In the movies, objects resembling ants can be seen furiously scampering about looking for their prey. The “ants” are actually immune system T cells, the body’s cellular soldiers. The “prey” is insulin-producing beta cells, which the T cells mistakenly attack and destroy, eventually leading to type 1 diabetes.
The groundbreaking studies were enabled through the use of a two-photon microscope and a new procedure developed by Dr. von Herrath that allowed the microscope’s use in the pancreas. The pancreas is a small, soft and difficult to access organ that has long presented special challenges for researchers. Up to this point, the scientific community has used the two-photon to study lymph nodes, the liver and other organs in vivo, but never the pancreas.
“The two-photon microscope enables researchers to “see” into living tissues at a much greater depth than conventional imaging methods,” said Dr. von Herrath. “It uses intense pulses of light that enable us to monitor interactions of cells without destroying them.”
The Brehm Coalition, a unique type 1 diabetes research collaboration, provided major funding for the two-photon microscope. The Juvenile Diabetes Research Foundation (JDRF) was a significant contributor to the research studies. “Dr. von Herrath was one of a very limited, select group of scientists chosen to receive funding through the JDRF Scholar Award program,” said Dr. Richard Insel, the JDRF’s chief scientific officer, noting the award targets high-risk, high-reward endeavours. “We are thrilled that Dr. von Herrath’s research has provided new insights into the pathogenesis of type 1 diabetes that could lead to novel therapeutic approaches. This is just the kind of pioneering research that the Scholar Award was designed to encourage.”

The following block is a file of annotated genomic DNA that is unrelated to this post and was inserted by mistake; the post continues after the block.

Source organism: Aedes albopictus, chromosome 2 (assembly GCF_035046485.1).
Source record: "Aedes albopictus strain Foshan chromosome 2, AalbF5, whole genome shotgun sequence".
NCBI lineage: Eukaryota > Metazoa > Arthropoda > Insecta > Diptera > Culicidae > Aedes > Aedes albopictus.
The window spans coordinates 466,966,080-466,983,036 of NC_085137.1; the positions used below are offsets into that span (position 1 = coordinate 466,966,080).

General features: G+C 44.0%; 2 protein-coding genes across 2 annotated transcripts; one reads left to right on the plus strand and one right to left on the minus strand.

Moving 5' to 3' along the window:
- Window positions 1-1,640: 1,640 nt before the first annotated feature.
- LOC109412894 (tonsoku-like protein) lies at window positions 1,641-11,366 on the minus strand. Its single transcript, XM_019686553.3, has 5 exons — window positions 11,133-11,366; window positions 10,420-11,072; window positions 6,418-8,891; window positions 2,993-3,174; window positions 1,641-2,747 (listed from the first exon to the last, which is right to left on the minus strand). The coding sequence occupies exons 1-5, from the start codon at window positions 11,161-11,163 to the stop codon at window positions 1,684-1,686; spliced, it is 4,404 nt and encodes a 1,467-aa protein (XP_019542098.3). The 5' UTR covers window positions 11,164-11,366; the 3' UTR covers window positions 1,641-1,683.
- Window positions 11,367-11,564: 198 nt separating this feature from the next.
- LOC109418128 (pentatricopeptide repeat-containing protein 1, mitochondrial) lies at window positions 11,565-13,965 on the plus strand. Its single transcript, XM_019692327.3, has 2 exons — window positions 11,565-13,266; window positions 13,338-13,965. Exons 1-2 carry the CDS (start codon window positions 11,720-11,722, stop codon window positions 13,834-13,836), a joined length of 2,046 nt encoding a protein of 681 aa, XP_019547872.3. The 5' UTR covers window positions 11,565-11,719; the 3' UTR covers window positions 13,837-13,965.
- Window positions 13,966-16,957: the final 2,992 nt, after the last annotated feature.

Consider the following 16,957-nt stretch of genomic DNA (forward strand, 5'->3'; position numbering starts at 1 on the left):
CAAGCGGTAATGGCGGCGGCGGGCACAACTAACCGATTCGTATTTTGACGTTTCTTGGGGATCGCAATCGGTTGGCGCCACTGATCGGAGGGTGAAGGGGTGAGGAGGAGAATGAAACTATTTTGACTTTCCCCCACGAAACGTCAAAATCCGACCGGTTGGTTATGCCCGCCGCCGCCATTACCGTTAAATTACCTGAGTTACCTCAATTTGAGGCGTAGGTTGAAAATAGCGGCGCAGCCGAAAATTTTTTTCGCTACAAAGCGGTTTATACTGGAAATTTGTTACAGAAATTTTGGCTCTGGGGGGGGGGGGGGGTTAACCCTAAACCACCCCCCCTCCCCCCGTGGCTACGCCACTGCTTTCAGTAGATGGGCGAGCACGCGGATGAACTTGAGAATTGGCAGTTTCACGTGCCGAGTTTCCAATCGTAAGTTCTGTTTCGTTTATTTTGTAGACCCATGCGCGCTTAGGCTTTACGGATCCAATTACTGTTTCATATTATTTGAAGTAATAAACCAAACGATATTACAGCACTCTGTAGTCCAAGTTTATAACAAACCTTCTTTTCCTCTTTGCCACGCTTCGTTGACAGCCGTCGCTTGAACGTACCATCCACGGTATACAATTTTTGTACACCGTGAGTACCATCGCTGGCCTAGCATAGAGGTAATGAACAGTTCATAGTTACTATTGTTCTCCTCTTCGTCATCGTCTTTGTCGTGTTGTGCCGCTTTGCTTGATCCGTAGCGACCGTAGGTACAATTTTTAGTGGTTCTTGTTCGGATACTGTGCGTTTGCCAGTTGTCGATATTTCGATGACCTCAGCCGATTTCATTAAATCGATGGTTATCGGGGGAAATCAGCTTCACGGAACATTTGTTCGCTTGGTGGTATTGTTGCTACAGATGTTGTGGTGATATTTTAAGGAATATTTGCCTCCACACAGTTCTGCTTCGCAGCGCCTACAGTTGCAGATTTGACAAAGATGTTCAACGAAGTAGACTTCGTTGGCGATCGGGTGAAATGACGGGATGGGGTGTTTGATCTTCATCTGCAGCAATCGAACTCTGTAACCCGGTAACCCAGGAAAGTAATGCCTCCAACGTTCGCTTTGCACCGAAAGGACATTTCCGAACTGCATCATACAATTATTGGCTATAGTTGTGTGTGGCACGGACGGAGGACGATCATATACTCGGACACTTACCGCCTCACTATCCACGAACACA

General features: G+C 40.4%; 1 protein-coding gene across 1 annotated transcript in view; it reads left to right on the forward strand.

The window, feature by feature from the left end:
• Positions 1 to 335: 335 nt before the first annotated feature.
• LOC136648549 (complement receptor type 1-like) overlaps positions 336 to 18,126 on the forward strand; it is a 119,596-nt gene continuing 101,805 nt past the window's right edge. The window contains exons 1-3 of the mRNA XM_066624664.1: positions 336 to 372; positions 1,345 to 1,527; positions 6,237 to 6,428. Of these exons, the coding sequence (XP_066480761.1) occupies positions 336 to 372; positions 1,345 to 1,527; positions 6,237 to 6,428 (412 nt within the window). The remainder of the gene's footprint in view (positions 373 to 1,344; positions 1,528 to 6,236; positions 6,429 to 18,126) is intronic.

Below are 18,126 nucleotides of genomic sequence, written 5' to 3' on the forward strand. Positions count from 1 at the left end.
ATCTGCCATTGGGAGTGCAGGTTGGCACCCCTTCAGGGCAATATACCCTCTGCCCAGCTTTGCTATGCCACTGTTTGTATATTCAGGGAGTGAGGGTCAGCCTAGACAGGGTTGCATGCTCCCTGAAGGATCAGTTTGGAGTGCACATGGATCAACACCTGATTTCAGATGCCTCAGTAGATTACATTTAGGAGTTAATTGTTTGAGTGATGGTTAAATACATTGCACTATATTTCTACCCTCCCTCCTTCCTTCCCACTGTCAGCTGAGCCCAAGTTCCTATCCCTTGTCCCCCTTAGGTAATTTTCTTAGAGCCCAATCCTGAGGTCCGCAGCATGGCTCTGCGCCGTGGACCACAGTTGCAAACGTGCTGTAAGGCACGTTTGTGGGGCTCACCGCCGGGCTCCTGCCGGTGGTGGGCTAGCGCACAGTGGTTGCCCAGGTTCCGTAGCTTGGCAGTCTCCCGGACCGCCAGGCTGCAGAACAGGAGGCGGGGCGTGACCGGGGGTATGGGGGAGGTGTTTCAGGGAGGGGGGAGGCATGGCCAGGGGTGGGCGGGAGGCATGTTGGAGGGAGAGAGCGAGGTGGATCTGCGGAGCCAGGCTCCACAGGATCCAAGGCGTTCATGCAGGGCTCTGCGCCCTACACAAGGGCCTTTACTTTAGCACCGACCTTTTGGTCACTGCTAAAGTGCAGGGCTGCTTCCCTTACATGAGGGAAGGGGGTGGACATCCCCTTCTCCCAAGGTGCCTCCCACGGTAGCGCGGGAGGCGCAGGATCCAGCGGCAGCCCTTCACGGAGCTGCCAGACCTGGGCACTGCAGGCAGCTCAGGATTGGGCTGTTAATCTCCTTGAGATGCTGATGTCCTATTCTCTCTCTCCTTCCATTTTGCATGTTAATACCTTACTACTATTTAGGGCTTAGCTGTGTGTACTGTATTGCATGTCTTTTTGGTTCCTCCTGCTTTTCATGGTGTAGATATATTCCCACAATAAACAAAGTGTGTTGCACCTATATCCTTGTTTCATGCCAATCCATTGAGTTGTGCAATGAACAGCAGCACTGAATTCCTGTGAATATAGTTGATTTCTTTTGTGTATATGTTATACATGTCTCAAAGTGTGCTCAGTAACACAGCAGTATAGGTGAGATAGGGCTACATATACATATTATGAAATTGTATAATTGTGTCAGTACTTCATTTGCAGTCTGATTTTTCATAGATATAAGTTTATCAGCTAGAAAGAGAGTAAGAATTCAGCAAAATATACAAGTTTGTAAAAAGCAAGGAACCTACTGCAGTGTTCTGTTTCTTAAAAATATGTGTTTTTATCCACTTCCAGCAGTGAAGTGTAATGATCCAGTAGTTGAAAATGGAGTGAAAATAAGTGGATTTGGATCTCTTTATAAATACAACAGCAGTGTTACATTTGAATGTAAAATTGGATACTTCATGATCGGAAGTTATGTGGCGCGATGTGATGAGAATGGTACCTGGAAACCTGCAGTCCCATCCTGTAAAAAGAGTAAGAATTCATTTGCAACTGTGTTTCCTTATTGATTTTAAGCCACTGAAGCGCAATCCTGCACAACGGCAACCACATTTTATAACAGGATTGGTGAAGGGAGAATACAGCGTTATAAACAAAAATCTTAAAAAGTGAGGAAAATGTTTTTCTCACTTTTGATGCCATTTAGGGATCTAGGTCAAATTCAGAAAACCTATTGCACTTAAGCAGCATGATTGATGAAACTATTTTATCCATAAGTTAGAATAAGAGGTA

Dr. Coppieters said the as-it-happens movies reveal the specific behaviours of various cells. “We’re able to see how the beta cells eventually die and how the immune T cells access the pancreas from the blood stream,” he said. Among the many insights gained, the researchers were able to identify the specific blood vessels where the T cells (normally none of these reside in the pancreas) enter the pancreas, how the T cells launch an attack and the time sequence of events.
The movies also illuminated particularly interesting information regarding the beta cell destruction process. “The T cells move randomly throughout the pancreas until they encounter the beta cells, where they slow down and release toxic substances that eventually kill the beta cells. What was most surprising is that this ‘kiss of death’ takes quite a while, elaborate calculations indicated a timeline in the order of hours (to kill a few beta cells),” said Dr. Coppieters.
The scientists also found remarkable the large numbers of T cells needed in the mice – tens of millions — to produce massive beta cell destruction. “These factors may help to explain the long pre-clinical stage in type 1 diabetes,” said Dr. von Herrath, since T cell numbers in the human pancreas are thought to be significantly lower than in mice.
“This means that the autoimmune attack is already ongoing for years before the number of beta cells drops below a critical threshold, resulting in clinical diagnosis,” he said, noting that 90 percent of beta cells are destroyed in humans before the disease is usually recognized. “From a therapeutic perspective, these studies suggest that we may need to find a way to prevent the T cells from accessing the pancreas in the first place, since once they do, they have the ability to destroy several beta cells at a time.”